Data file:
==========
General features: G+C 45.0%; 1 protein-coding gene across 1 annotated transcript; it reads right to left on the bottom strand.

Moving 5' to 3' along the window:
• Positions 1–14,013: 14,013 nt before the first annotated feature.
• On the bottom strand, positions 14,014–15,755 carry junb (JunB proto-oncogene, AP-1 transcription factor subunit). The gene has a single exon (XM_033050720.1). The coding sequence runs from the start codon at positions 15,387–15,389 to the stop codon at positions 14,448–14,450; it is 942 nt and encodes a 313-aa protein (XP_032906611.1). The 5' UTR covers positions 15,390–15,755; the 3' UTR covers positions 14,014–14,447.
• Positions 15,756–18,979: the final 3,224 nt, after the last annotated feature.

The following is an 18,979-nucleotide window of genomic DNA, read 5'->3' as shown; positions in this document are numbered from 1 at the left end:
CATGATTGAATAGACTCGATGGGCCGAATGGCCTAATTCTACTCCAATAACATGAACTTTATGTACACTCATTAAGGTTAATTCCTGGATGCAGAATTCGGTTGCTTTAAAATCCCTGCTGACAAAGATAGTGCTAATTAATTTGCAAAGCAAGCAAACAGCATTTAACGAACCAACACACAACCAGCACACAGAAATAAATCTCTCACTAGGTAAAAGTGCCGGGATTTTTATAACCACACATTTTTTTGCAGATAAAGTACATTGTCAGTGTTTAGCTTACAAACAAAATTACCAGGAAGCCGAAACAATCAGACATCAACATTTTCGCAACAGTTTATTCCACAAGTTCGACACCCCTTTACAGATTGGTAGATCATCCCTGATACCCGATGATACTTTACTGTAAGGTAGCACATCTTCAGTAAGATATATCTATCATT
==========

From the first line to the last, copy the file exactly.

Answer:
General features: G+C 45.0%; 1 protein-coding gene across 1 annotated transcript; it reads right to left on the bottom strand.

Moving 5' to 3' along the window:
• Positions 1–14,013: 14,013 nt before the first annotated feature.
• On the bottom strand, positions 14,014–15,755 carry junb (JunB proto-oncogene, AP-1 transcription factor subunit). The gene has a single exon (XM_033050720.1). The coding sequence runs from the start codon at positions 15,387–15,389 to the stop codon at positions 14,448–14,450; it is 942 nt and encodes a 313-aa protein (XP_032906611.1). The 5' UTR covers positions 15,390–15,755; the 3' UTR covers positions 14,014–14,447.
• Positions 15,756–18,979: the final 3,224 nt, after the last annotated feature.

The following is an 18,979-nucleotide window of genomic DNA, read 5'->3' as shown; positions in this document are numbered from 1 at the left end:
CATGATTGAATAGACTCGATGGGCCGAATGGCCTAATTCTACTCCAATAACATGAACTTTATGTACACTCATTAAGGTTAATTCCTGGATGCAGAATTCGGTTGCTTTAAAATCCCTGCTGACAAAGATAGTGCTAATTAATTTGCAAAGCAAGCAAACAGCATTTAACGAACCAACACACAACCAGCACACAGAAATAAATCTCTCACTAGGTAAAAGTGCCGGGATTTTTATAACCACACATTTTTTTGCAGATAAAGTACATTGTCAGTGTTTAGCTTACAAACAAAATTACCAGGAAGCCGAAACAATCAGACATCAACATTTTCGCAACAGTTTATTCCACAAGTTCGACACCCCTTTACAGATTGGTAGATCATCCCTGATACCCGATGATACTTTACTGTAAGGTAGCACATCTTCAGTAAGATATATCTATCATT